Don't miss

Replay


LATEST SHOWS

FOCUS

How Senegal is leading the fight against AIDS in West Africa

Read more

EUROPE NOW

A year of crucial elections in Europe

Read more

ENCORE!

Music show: Blues legend Lucky Peterson & Lollapalooza Paris

Read more

EUROPE NOW

One year after Brexit, where is the EU headed?

Read more

BUSINESS DAILY

Oil-producing nations meet as cracks emerge in production deal

Read more

THE WORLD THIS WEEK

Head of French armed forces quits; Six months of President Trump

Read more

IN THE PAPERS

Man vs Shark: Michael Phelps loses 'race' to great white

Read more

IN THE PAPERS

Chris Froome 'almost' among the greats with fourth Tour de France win

Read more

EYE ON AFRICA

International Francophone Games kick off in Abidjan

Read more

REPORTERS

An in-depth report by our senior reporters and team of correspondents from around the world. Every Saturday at 9.10 pm Paris time. Or you can catch it online from Friday.

Latest update : 2012-08-21

Iraqi Kurdistan: the downside to a success story

The semi-autonomous region of Iraqi Kurdistan is held up as an example of stability and development in the Middle East, in large part thanks to its oil revenues. But the gap is increasing between a minority that is thriving, and those who are not reaping the benefits from this economic boom...

Under a baking sun, an immaculate white luxury car is parked in front of an architect’s home. Decorated with grey marble, the 600m² building is on sale for 1.125 million euros. We are in Iraq - but in Erbil, the capital of the semi-autonomous region of Iraqi Kurdistan.

Rasul, an estate agent for what is known as the "Italian Village", speaks in a conspiratorial tone. “We have very rich men in Kurdistan, they have millions!”

Iraqi Kurdistan has 19 billionaires, to be precise.

The region is enjoying an economic boom unique to the Middle East, thanks to security, oil revenues and financial incentives for investors. Around 2,000 foreign companies including Total, Exxon Mobile, and have now set up bases in the region.

However Himdad, a 26-year-old philosophy student, is not so happy about this Kurdish success story. Walking around the upmarket district nicknamed Dollarawa - “dollar-owned” - Himbad is disheartened. “The prices here are so high that only officials and rich people can afford it. Poor people really don't have the means”, he explains.

Himdad earns 400 dollars a month working as a night security guard, which is the average salary for a civil servant in the region. Like them, he cannot afford the new luxury flats nor the European products sold in the French-style department stores. Himdad lives in a small hut that he has built on the roof of the room he shares with five other members of his family.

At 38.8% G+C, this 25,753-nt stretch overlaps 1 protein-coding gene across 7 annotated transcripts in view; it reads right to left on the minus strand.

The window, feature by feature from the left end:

Young Kurds - who make up over half the population - are highly critical of Iraqi Kurdistan society. “The old generation do not realise that the world is changing. They are trying to keep the old habits and traditions. But we want change,” Himdad tell us.

In a region where growth was estimated at 8% last year, the majority have yet to see any real benefits. Those benefiting are reportedly a minority close to the elite. “There is money coming in from oil revenues. The political groups have it. And they distribute it according to proximity, friendship, nepotism, sibling relationships”, explains Hosham Dawood, an anthropologist based in Erbil.

Kurdish society is now seeing the two systems collide. That of the Peshmerga leaders is based on unconditional loyalty to a clan. Meanwhile, the younger generation aspires to a more equal distribution of the region’s newfound wealth.

It’s a potentially explosive mix in a region which controls one fifth of Iraq’s oil supplies.

By Claire Billet

COMMENT(S)

Archives

2017-07-21 Asia-pacific

Video: Afghans live in fear as kidnappings soar

Last year, more than 300 people were kidnapped in Afghanistan. Although abductions of foreigners by the Taliban tend to make the headlines, more than 90% of the victims are in...

Read more

2017-07-14 Asia-pacific

China dreams of superpower status on the football pitch

China has been redrawing the world's football map in recent months. Thanks to virtually unlimited funds, players and coaches from some of the best European clubs are flocking to...

Read more

2017-07-13 Middle East

Exclusive: Storming Raqqa, IS group's cursed capital in Syria

The city of Raqqa in northern Syria has been held by the Islamic State group since early 2014. But the terror group's Syrian headquarters is on the verge of liberation. Snipers...

Read more

2017-07-07 European Union

Poland’s love-hate relationship with the EU

Jaroslaw Kaczynski, leader of Poland’s ruling Law and Justice party, is a maverick. On civil rights, justice and the environment, Poland is increasingly breaking away from EU...

Read more

2017-06-30 Saudi Arabia

Women in Saudi Arabia: A long road to equality

In Saudi Arabia, women are considered second-class citizens. They cannot drive or travel without the authorisation of a male guardian: a brother, father, cousin or even a son....

Read more